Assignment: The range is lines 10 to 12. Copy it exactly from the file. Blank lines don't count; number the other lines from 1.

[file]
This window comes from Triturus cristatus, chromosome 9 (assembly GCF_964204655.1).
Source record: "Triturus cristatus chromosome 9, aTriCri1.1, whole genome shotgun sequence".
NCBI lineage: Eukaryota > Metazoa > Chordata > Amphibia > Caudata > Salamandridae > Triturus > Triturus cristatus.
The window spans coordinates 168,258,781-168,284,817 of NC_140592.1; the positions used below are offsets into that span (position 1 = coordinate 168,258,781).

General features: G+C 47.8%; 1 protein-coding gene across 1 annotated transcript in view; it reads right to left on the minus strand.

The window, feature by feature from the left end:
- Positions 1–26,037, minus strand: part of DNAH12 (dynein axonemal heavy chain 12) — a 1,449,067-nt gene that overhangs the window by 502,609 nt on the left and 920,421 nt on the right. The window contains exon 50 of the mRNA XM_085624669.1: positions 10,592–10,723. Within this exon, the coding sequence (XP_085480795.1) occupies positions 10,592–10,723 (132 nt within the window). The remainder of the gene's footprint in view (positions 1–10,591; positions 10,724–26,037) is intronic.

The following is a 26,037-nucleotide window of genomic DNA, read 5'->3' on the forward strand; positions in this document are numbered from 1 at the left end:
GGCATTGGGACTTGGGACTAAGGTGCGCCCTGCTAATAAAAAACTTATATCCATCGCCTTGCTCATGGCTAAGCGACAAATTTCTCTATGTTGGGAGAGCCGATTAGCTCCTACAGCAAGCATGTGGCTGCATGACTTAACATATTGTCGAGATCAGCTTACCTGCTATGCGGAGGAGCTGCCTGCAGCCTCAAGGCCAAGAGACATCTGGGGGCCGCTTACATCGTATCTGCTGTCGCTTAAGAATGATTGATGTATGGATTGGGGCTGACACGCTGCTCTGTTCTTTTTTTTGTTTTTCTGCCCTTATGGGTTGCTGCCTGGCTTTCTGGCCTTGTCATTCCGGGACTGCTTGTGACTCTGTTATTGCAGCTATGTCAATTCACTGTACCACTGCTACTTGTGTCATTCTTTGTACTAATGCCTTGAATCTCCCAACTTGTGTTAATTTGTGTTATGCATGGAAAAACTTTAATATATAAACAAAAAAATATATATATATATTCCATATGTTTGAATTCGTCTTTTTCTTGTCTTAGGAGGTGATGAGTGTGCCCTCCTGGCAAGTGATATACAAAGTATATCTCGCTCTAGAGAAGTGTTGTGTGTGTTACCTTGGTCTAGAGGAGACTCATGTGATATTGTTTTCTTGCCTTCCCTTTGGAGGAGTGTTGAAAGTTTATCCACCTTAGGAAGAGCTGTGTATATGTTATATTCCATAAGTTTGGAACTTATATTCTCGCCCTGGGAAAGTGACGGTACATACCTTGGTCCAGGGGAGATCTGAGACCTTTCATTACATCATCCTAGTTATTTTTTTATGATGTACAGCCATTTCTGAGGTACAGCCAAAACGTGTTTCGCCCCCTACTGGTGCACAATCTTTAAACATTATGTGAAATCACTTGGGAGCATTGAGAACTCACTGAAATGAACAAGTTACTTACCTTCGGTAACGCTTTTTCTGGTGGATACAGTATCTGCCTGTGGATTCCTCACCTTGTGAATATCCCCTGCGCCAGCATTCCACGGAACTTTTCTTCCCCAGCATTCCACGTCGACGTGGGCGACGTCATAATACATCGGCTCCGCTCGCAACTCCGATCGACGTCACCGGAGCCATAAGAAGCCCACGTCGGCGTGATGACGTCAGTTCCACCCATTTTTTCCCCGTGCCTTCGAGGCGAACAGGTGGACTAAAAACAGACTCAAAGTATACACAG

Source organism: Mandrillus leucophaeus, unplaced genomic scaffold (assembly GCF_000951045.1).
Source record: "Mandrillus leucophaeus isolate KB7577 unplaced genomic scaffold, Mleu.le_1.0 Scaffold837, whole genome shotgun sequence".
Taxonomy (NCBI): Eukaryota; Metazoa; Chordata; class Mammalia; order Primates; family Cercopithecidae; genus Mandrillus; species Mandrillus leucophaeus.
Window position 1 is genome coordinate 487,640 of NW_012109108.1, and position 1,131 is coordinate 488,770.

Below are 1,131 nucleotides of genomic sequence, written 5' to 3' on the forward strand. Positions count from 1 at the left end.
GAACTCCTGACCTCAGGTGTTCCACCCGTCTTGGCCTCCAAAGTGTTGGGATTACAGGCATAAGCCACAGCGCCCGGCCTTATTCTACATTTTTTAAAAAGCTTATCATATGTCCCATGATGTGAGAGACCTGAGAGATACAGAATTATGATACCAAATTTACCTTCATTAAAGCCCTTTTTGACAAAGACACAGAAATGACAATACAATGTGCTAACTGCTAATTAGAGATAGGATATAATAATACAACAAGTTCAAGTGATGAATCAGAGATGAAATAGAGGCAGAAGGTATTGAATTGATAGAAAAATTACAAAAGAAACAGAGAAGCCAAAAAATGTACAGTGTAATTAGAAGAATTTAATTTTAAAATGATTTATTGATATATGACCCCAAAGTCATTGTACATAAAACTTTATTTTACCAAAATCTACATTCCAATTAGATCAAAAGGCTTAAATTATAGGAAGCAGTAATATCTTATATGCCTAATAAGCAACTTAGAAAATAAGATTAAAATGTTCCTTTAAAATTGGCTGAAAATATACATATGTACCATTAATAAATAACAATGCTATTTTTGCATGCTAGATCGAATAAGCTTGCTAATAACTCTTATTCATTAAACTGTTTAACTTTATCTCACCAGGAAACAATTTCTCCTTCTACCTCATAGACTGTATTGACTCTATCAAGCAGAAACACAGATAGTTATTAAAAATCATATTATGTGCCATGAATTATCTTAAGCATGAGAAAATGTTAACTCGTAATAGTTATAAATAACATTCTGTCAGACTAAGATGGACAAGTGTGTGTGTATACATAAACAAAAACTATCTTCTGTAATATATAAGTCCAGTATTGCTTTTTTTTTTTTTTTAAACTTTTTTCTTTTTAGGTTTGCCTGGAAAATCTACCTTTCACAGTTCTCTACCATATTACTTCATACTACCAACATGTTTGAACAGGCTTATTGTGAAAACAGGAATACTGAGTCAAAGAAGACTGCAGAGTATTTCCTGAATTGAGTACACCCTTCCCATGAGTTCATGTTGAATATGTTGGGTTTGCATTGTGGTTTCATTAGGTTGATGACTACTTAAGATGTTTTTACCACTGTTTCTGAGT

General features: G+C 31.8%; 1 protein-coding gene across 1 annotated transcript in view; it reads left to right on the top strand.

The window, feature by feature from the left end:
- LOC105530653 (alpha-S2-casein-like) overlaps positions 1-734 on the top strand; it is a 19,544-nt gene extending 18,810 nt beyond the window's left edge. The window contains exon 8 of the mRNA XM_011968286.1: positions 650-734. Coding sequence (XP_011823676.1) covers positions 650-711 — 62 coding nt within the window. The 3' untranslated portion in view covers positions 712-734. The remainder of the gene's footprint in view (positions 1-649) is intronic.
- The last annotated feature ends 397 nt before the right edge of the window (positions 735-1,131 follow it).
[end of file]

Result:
Source organism: Mandrillus leucophaeus, unplaced genomic scaffold (assembly GCF_000951045.1).
Source record: "Mandrillus leucophaeus isolate KB7577 unplaced genomic scaffold, Mleu.le_1.0 Scaffold837, whole genome shotgun sequence".
Taxonomy (NCBI): Eukaryota; Metazoa; Chordata; class Mammalia; order Primates; family Cercopithecidae; genus Mandrillus; species Mandrillus leucophaeus.